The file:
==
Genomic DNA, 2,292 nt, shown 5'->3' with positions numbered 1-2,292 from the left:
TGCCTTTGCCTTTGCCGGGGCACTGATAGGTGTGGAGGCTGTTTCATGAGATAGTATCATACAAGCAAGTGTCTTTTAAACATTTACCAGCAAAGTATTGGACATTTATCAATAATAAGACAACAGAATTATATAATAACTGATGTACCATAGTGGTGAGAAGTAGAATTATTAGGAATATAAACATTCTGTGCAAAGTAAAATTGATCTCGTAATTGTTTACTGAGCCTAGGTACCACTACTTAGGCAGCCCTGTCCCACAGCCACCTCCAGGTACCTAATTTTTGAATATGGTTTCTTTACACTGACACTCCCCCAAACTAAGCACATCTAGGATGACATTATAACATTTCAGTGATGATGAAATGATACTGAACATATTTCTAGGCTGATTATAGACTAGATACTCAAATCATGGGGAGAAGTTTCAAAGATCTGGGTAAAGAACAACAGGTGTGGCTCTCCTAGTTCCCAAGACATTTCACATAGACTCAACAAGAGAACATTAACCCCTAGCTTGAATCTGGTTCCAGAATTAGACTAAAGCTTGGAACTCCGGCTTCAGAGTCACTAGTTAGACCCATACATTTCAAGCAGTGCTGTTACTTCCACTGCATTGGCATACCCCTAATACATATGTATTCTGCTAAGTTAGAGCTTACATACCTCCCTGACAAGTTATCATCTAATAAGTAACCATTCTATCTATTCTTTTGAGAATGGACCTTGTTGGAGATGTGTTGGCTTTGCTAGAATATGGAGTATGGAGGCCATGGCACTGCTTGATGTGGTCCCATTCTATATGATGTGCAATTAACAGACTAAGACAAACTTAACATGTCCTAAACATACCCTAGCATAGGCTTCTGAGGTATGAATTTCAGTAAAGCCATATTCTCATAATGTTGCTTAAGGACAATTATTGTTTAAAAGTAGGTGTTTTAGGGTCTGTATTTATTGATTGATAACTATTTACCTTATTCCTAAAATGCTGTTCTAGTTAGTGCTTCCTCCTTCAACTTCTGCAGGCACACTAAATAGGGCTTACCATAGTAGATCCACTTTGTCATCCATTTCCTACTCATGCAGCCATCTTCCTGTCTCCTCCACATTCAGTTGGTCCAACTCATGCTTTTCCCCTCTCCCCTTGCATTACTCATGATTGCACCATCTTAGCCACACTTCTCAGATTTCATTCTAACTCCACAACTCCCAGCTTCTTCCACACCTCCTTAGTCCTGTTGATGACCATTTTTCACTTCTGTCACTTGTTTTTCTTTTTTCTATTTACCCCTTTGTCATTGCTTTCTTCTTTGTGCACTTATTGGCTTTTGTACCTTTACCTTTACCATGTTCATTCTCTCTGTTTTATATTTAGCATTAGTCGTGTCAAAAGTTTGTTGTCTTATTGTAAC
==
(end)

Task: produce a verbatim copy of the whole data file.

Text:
Genomic DNA, 2,292 nt, shown 5'->3' with positions numbered 1-2,292 from the left:
TGCCTTTGCCTTTGCCGGGGCACTGATAGGTGTGGAGGCTGTTTCATGAGATAGTATCATACAAGCAAGTGTCTTTTAAACATTTACCAGCAAAGTATTGGACATTTATCAATAATAAGACAACAGAATTATATAATAACTGATGTACCATAGTGGTGAGAAGTAGAATTATTAGGAATATAAACATTCTGTGCAAAGTAAAATTGATCTCGTAATTGTTTACTGAGCCTAGGTACCACTACTTAGGCAGCCCTGTCCCACAGCCACCTCCAGGTACCTAATTTTTGAATATGGTTTCTTTACACTGACACTCCCCCAAACTAAGCACATCTAGGATGACATTATAACATTTCAGTGATGATGAAATGATACTGAACATATTTCTAGGCTGATTATAGACTAGATACTCAAATCATGGGGAGAAGTTTCAAAGATCTGGGTAAAGAACAACAGGTGTGGCTCTCCTAGTTCCCAAGACATTTCACATAGACTCAACAAGAGAACATTAACCCCTAGCTTGAATCTGGTTCCAGAATTAGACTAAAGCTTGGAACTCCGGCTTCAGAGTCACTAGTTAGACCCATACATTTCAAGCAGTGCTGTTACTTCCACTGCATTGGCATACCCCTAATACATATGTATTCTGCTAAGTTAGAGCTTACATACCTCCCTGACAAGTTATCATCTAATAAGTAACCATTCTATCTATTCTTTTGAGAATGGACCTTGTTGGAGATGTGTTGGCTTTGCTAGAATATGGAGTATGGAGGCCATGGCACTGCTTGATGTGGTCCCATTCTATATGATGTGCAATTAACAGACTAAGACAAACTTAACATGTCCTAAACATACCCTAGCATAGGCTTCTGAGGTATGAATTTCAGTAAAGCCATATTCTCATAATGTTGCTTAAGGACAATTATTGTTTAAAAGTAGGTGTTTTAGGGTCTGTATTTATTGATTGATAACTATTTACCTTATTCCTAAAATGCTGTTCTAGTTAGTGCTTCCTCCTTCAACTTCTGCAGGCACACTAAATAGGGCTTACCATAGTAGATCCACTTTGTCATCCATTTCCTACTCATGCAGCCATCTTCCTGTCTCCTCCACATTCAGTTGGTCCAACTCATGCTTTTCCCCTCTCCCCTTGCATTACTCATGATTGCACCATCTTAGCCACACTTCTCAGATTTCATTCTAACTCCACAACTCCCAGCTTCTTCCACACCTCCTTAGTCCTGTTGATGACCATTTTTCACTTCTGTCACTTGTTTTTCTTTTTTCTATTTACCCCTTTGTCATTGCTTTCTTCTTTGTGCACTTATTGGCTTTTGTACCTTTACCTTTACCATGTTCATTCTCTCTGTTTTATATTTAGCATTAGTCGTGTCAAAAGTTTGTTGTCTTATTGTAAC